On July 4, 2026, the U.S. turns 250 years old. A lot has happened in that time; we won’t get into it. What’s important, is that various cities spanning the United States have started dedicating Liberty Trees in honor of the American Revolution.
Revolutionary War groups planted one such tree in Ann Arbor, Michigan‘s Veteran’s Park; the tree not only honors the founding of the United States, but the original Liberty Tree itself. According to MLive out of Michigan, revolutionaries used the original Liberty Tree as a meeting place for protesting the British Stamp Act.
From then on, many Americans heralded the tree as a symbol of freedom. The British eventually cut it down during the war, but its spirit lives on in other Liberty Trees around the U.S. The local Sons of the American Revolution in Ann Arbor met with other Revolutionary War groups to dedicate the tree.
A Look Into the History of the Liberty Tree
On January 14, 1766, John Adams met with the Sons of Liberty to discuss the British Stamp Act. According to Smithsonian Magazine, Adams wrote later, “Spent the Evening with the Sons of Liberty, at their own Apartment in Hanover Square, near the Tree of Liberty.”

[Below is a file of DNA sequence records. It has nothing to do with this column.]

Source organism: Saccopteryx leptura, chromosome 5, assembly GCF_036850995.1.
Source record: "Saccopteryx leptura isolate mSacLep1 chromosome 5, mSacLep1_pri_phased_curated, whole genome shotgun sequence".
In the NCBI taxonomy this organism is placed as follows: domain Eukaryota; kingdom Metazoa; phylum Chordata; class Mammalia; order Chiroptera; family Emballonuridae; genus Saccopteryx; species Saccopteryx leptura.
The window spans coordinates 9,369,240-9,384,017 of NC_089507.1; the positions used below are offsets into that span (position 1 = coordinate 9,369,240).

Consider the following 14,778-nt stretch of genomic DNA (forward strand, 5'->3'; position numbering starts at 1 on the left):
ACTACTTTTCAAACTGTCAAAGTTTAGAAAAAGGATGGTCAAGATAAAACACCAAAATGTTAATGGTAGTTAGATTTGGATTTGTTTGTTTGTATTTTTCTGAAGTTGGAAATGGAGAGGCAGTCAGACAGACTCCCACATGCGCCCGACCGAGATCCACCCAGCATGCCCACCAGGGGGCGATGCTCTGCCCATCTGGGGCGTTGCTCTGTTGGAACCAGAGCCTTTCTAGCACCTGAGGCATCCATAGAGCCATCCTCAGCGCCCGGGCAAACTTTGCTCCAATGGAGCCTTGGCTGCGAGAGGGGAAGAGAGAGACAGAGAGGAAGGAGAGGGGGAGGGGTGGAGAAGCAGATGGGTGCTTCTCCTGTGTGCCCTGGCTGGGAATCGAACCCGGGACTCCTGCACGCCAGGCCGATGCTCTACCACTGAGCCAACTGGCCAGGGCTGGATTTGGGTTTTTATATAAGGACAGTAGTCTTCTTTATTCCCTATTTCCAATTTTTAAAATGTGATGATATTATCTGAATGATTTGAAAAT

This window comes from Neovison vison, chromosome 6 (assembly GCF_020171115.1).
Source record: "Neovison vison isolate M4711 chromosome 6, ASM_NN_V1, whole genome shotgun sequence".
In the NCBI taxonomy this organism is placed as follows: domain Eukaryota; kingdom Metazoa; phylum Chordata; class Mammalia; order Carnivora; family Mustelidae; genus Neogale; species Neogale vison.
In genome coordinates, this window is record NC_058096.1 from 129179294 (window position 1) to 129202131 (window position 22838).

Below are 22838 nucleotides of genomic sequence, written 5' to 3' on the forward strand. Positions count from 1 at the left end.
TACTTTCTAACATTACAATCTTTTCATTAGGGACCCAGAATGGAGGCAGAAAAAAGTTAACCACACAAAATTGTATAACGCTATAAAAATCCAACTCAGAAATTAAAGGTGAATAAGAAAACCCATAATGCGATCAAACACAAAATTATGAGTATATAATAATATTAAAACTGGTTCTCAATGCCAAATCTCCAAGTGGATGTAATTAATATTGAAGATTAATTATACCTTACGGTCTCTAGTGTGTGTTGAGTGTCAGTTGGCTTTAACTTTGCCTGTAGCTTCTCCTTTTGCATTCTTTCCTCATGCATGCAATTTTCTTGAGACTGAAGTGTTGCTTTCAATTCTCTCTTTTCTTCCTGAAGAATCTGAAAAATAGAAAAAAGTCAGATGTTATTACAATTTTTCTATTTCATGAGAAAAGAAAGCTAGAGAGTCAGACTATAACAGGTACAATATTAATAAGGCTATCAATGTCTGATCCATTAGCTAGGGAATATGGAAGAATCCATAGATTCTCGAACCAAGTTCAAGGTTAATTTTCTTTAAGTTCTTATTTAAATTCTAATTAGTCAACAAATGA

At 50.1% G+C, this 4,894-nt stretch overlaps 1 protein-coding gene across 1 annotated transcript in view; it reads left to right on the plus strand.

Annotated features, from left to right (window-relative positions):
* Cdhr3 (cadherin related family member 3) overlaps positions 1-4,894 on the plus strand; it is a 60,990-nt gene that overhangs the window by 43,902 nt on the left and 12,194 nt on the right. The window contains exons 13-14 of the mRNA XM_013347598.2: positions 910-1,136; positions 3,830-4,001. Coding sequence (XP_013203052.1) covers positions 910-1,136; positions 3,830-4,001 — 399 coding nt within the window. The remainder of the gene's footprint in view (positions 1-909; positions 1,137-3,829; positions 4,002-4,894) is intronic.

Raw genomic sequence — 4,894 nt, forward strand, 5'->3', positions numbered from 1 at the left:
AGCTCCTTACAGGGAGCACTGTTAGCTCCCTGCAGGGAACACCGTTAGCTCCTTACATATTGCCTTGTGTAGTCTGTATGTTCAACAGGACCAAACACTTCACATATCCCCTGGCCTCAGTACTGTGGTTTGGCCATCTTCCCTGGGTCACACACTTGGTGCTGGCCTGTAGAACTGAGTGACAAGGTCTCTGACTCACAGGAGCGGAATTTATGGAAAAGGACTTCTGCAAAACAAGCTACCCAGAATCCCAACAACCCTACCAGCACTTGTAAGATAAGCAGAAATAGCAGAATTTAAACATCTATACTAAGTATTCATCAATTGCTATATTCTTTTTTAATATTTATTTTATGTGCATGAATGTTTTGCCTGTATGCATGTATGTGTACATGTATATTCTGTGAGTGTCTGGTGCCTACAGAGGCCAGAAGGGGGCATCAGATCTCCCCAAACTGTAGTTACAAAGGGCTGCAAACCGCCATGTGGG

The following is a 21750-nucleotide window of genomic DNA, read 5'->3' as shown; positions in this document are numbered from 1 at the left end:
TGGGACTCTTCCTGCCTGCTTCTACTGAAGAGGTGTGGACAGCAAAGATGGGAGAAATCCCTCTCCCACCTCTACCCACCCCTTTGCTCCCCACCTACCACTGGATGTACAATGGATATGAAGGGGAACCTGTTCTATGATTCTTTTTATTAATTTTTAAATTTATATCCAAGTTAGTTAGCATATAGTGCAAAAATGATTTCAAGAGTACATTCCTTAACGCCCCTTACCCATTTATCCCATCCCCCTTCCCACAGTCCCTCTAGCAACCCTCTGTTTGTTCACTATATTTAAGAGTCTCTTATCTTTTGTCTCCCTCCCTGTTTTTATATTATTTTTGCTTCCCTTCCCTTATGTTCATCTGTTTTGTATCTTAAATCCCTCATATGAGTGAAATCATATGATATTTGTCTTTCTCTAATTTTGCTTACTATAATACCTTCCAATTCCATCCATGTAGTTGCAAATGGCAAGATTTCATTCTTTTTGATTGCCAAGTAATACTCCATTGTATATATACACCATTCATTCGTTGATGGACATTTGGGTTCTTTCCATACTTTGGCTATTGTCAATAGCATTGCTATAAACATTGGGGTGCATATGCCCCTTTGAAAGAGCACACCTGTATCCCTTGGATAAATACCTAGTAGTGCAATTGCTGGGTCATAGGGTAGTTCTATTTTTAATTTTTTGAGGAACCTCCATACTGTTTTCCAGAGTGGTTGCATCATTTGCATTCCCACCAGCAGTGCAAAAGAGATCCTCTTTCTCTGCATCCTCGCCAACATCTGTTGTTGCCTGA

Bostonians planted the tree 16 years after Boston’s founding; it was over 120 by the time John Adams met with the Sons of Liberty. Smithsonian Magazine claims the tree represents the more radical side of the Revolutionary War, and therefore people forget about it; but, it’s important that those moments aren’t forgotten when we consider where we come from.
On August 14, 1765, Bostonians found an effigy in the Liberty Tree. It represented Andrew Oliver, a Boston resident who collected the stamp tax. Hanging from the effigy was the note, “What Greater Joy did ever New England see, than a Stampman hanging on a Tree!” Bostonians gathered and partied under the effigy, and didn’t allow the sheriff to cut it down.
“This tree was consecrated for an Idol for the Mob to Worship,” Peter Oliver, brother of the “stampman,” said at one point. That didn’t deter Bostonians from including the tree in all their revolutionary goings-on. When the British repealed the Stamp Act, Bostonians met at the tree and hung lanterns in its branches to celebrate.
The British eventually cut down the tree, and since then it has almost faded from memory. “The tree of liberty must be refreshed from time to time with the blood of patriots & tyrants,” Thomas Jefferson wrote in 1787. Still, there’s only a ground-level bronze plaque commemorating the original location of the tree in Boston today.
Many a violent act happened at the Liberty Tree; that doesn’t mean it’s not worthy of being a symbol of freedom. Rebellion basically built America, after all.